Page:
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Bickerstaff's brainstem encephalitis (BBE) is characterised by acute ophthalmoplegia and ataxia preceded by infection.1BBE rather than Miller Fisher syndrome is usually diagnosed for patients who show drowsiness and have brisk reflexes, extensor plantar responses, and long tract sensory disturbance. Bickerstaff and Cloake1 speculated that the aetiology of BBE is similar to that of Guillain-Barré syndrome (GBS) because areflexia and CSF albuminocytological dissociation was detected in one of their three patients. Because prior infection is frequent in BBE, as in GBS, autoimmune mechanisms produced by microbial infections may function in its pathogenesis. A review of the literature in English turned up eight cases of BBE in which the pathogens of antecedent infection had been identified. The reported antecedent infections in BBE are herpes simplex virus, cytomegalovirus, Epstein-Barr virus, varicella zoster virus, measles virus, Salmonella typhi, andMycoplasma pneumoniae. We here describe a case of BBE subsequent to Campylobacter jejuni enteritis.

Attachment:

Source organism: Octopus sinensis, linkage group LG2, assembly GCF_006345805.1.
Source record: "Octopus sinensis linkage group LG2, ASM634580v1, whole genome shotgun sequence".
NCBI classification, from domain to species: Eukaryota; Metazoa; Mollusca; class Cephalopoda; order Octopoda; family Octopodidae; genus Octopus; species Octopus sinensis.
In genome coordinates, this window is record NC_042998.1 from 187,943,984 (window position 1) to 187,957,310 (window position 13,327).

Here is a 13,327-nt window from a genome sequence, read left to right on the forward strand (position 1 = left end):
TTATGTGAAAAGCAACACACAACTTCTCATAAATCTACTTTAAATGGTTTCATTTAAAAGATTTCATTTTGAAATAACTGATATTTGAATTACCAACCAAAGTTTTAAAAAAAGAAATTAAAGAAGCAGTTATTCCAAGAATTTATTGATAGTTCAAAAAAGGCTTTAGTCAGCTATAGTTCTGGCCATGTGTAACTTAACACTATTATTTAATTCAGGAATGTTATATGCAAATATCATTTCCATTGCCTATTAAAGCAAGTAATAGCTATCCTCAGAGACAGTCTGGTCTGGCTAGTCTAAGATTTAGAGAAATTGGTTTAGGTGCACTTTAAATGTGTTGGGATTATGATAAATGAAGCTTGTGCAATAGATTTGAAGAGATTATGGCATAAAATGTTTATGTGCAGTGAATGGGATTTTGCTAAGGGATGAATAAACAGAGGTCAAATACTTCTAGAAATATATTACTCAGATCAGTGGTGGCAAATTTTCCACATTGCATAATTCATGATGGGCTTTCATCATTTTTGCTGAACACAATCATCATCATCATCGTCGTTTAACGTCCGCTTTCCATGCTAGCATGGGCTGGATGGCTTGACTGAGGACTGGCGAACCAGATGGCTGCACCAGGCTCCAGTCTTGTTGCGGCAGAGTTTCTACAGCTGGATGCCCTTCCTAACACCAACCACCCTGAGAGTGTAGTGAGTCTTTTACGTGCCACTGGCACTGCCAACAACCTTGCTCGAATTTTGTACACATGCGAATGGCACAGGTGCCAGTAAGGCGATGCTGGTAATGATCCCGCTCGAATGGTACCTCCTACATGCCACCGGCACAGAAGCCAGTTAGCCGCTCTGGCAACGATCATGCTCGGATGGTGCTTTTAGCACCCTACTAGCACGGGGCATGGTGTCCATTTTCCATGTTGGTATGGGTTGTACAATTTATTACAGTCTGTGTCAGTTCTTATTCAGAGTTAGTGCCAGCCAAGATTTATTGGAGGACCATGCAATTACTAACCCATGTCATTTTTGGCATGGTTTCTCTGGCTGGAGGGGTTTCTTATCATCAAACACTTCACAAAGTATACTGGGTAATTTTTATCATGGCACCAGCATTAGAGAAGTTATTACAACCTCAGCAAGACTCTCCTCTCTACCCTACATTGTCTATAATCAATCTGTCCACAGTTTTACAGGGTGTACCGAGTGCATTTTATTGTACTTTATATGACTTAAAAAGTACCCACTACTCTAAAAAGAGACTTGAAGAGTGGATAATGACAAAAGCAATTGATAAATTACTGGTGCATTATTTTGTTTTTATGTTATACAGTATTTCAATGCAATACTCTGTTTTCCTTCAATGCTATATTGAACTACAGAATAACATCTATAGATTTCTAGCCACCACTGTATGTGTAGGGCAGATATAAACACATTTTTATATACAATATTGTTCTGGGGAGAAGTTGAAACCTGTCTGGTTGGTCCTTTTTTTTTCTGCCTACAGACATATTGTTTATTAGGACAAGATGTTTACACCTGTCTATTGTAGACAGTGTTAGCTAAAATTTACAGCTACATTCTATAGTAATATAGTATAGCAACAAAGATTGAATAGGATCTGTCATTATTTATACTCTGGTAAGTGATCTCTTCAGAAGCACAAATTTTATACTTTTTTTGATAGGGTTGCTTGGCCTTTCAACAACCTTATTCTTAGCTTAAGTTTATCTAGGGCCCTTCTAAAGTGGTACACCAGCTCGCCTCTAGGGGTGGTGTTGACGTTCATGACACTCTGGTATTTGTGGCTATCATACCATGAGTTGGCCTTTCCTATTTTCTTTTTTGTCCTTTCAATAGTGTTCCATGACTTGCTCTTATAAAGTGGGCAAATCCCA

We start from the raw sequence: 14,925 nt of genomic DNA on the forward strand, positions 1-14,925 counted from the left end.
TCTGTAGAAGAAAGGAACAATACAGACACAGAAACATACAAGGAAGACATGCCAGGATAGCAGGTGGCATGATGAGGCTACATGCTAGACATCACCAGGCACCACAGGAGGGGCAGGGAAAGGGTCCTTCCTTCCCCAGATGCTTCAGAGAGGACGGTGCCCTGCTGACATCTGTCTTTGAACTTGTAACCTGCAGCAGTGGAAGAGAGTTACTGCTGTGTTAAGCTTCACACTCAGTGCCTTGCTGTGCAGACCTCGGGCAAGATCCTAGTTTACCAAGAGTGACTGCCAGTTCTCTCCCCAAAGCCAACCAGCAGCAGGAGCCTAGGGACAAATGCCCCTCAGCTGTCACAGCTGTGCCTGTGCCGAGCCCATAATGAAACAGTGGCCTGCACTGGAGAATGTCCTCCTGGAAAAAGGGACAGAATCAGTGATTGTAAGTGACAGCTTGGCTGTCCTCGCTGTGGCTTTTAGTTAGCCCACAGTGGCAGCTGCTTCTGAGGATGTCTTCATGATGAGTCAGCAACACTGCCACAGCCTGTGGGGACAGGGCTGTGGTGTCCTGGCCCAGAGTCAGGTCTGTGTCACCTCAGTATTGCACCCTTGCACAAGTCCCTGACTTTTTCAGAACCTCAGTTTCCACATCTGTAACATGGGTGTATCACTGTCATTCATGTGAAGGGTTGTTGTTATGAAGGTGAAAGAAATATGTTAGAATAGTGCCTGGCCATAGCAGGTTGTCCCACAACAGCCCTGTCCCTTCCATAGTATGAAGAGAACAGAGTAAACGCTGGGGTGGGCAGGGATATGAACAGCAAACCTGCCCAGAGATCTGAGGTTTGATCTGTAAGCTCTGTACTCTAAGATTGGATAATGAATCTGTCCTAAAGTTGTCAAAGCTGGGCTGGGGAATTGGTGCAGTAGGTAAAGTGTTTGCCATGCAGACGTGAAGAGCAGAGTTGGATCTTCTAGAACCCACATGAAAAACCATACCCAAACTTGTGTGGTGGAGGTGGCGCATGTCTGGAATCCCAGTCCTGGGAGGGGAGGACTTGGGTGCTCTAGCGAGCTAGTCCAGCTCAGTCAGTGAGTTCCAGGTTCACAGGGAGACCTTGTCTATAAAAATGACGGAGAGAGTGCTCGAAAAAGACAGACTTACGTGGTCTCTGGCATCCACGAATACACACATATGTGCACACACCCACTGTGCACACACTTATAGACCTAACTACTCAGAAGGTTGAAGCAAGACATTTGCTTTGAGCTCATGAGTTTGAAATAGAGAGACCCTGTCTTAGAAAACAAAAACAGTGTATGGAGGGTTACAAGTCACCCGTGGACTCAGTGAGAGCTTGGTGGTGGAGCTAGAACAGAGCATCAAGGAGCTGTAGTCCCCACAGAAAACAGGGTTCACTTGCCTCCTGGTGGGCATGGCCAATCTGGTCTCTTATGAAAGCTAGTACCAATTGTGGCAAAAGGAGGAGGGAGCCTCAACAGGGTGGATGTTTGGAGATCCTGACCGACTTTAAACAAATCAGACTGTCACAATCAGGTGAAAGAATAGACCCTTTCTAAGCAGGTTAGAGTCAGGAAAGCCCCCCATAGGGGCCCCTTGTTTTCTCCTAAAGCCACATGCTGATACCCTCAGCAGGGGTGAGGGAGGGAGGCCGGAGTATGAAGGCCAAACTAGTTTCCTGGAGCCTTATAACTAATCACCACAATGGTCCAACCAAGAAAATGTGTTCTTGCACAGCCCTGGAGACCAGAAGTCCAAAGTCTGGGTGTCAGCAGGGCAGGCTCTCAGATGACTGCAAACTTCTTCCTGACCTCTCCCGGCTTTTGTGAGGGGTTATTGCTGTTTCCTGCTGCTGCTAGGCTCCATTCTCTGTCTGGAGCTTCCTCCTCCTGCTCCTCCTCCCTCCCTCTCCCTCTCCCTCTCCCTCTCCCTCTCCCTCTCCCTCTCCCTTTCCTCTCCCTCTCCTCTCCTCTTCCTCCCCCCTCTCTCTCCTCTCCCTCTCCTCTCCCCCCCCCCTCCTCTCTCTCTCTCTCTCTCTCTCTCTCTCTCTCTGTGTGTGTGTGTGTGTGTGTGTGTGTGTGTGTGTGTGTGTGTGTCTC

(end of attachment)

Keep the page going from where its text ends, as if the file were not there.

A 17 year old youth had fever and diarrhoea that cleared up over a period of 5 days. Eight days after the resolution of this illness, he experienced unsteady gait (day 1), and the next day he required assistance to walk and experienced vertigo. On day 3, he could no longer walk and vomited several times. He was apyrexic but drowsy. The pupils were normal and responded promptly to light. There was no limitation of ocular movement. Bifacial palsy was present, and there was mild weakness in the four limbs. Tendon jerks were brisk. Babinski's sign was negative. Paraesthesias of the glove and stocking type were present. The white blood count, C reactive protein, and erythrocyte sedimentation rate were normal. Protein in CSF was 30 mg/dl with 7 cells/μl. The tentative diagnosis was brainstem encephalitis. Acyclovir was given intravenously for 5 days and methylprednisolone for 3 days. Brain MRI showed no brain abnormality on days 5 and 12. On day 7, the patient became confused. Upward gaze and lateral gaze to the left were impossible, and downward and lateral gaze were moderately impaired. Bell's phenomenon and oculocephalic reflexes were absent. He developed palatal and lingual weakness. Muscular weakness was severe in the distal part of the arms and moderate in the legs. On day 8, motor and sensory nerve conduction velocities were normal, but an EEG showed bilateral diffuse θ and δ activity at rest. He was given 0.2 g/kg human immunoglobulin (Venilon®, Teijin, Tokyo, Japan) daily for 5 days starting on day 8. Consciousness disturbance lessened from day 9, and he became fully conscious on day 12. Facial and oropharyngeal weakness disappeared on day 13. On day 17, there was no paresis of the extraocular muscles, except for upward gaze limitation of the right eye. Limb power returned to normal on day 19. On day 22, he could walk, but his gait was markedly ataxic. An EEG was normal on day 29. Ataxic gait and gaze limitation disappeared respectively on days 30 and 39. Proprioceptive sensation was not impaired during the course of this illness. Thin layer chromatography with immunostaining showed that on day 3 his serum IgG reacted with GQ1b and GT1a, but not with GM1, GD1a, GD1b, or GT1b. The C jejuniwhich grew from stool cultures taken on day 3 belonged to Penner's serogroup D (corresponding to PEN 4, 13, 16, 43, and 50) in the modified Penner's serotyping system,2 and to LIO 1 in Lior's serotyping scheme. An enzyme linked immunosorbent assay showed strongly positive serum anti-C jejuniantibody on day 3 (IgM, 4000; IgG, 64 000; IgA, 16 000). Viral screening (including herpes simplex virus) of the blood and CSF was unremarkable.